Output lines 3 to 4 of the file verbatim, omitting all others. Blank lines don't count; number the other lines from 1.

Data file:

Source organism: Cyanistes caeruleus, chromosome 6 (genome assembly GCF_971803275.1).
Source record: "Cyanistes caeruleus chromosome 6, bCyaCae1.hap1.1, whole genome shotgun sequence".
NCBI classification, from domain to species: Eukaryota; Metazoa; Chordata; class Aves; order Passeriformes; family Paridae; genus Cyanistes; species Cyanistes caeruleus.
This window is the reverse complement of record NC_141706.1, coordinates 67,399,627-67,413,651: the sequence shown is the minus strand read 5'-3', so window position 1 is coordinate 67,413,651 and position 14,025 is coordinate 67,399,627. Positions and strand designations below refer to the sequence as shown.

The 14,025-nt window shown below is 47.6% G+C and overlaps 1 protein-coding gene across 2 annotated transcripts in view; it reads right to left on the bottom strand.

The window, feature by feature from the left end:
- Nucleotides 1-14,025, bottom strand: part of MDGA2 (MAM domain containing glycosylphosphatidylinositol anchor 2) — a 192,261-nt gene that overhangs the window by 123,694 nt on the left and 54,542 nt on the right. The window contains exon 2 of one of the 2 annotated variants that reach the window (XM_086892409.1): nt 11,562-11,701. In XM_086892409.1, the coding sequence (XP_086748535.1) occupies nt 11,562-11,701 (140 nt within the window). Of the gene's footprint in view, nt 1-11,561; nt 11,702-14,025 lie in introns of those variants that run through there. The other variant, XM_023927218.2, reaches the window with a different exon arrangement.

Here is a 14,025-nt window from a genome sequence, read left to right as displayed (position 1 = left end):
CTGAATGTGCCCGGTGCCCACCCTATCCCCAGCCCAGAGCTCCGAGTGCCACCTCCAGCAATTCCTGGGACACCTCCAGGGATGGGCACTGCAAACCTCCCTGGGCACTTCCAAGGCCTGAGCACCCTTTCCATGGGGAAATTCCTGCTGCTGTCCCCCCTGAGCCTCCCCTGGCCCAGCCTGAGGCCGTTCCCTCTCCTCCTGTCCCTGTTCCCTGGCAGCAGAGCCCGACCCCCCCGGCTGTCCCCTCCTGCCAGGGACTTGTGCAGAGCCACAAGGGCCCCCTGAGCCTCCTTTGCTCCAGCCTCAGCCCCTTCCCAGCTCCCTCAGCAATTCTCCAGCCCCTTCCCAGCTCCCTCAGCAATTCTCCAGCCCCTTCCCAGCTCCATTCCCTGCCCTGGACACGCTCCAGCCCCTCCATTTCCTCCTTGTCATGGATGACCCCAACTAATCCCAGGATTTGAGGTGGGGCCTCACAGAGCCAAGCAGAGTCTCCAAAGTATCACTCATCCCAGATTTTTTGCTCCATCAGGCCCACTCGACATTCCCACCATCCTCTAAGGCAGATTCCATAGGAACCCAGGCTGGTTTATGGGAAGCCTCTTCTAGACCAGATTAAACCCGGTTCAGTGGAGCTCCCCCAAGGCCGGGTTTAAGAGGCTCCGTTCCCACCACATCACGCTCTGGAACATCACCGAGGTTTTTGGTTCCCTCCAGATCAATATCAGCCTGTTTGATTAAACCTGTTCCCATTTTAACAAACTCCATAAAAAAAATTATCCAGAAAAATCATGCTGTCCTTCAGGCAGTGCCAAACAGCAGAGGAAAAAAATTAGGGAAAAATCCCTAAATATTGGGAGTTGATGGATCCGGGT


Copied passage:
NCBI classification, from domain to species: Eukaryota; Metazoa; Chordata; class Aves; order Passeriformes; family Paridae; genus Cyanistes; species Cyanistes caeruleus.
This window is the reverse complement of record NC_141706.1, coordinates 67,399,627-67,413,651: the sequence shown is the minus strand read 5'-3', so window position 1 is coordinate 67,413,651 and position 14,025 is coordinate 67,399,627. Positions and strand designations below refer to the sequence as shown.